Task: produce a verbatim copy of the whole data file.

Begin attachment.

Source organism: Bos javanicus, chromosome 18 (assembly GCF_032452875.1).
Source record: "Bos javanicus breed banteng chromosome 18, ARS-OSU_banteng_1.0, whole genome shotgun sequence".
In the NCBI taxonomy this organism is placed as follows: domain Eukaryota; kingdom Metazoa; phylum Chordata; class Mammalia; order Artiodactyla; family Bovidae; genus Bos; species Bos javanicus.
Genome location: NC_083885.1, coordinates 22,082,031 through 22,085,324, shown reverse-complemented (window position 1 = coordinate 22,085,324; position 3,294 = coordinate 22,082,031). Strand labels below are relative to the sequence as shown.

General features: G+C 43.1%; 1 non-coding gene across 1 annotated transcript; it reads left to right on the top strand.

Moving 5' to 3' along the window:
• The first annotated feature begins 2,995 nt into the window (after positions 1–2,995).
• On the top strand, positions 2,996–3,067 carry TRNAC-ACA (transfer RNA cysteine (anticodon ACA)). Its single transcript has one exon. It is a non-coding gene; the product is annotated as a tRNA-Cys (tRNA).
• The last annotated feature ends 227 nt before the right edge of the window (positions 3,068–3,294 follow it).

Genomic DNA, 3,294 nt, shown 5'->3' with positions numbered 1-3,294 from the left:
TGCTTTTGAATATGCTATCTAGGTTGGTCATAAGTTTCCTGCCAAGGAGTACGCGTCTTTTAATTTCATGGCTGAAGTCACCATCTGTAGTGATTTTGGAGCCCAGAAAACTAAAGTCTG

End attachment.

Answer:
Source organism: Bos javanicus, chromosome 18 (assembly GCF_032452875.1).
Source record: "Bos javanicus breed banteng chromosome 18, ARS-OSU_banteng_1.0, whole genome shotgun sequence".
In the NCBI taxonomy this organism is placed as follows: domain Eukaryota; kingdom Metazoa; phylum Chordata; class Mammalia; order Artiodactyla; family Bovidae; genus Bos; species Bos javanicus.
Genome location: NC_083885.1, coordinates 22,082,031 through 22,085,324, shown reverse-complemented (window position 1 = coordinate 22,085,324; position 3,294 = coordinate 22,082,031). Strand labels below are relative to the sequence as shown.

General features: G+C 43.1%; 1 non-coding gene across 1 annotated transcript; it reads left to right on the top strand.

Moving 5' to 3' along the window:
• The first annotated feature begins 2,995 nt into the window (after positions 1–2,995).
• On the top strand, positions 2,996–3,067 carry TRNAC-ACA (transfer RNA cysteine (anticodon ACA)). Its single transcript has one exon. It is a non-coding gene; the product is annotated as a tRNA-Cys (tRNA).
• The last annotated feature ends 227 nt before the right edge of the window (positions 3,068–3,294 follow it).

Genomic DNA, 3,294 nt, shown 5'->3' with positions numbered 1-3,294 from the left:
TGCTTTTGAATATGCTATCTAGGTTGGTCATAAGTTTCCTGCCAAGGAGTACGCGTCTTTTAATTTCATGGCTGAAGTCACCATCTGTAGTGATTTTGGAGCCCAGAAAACTAAAGTCTG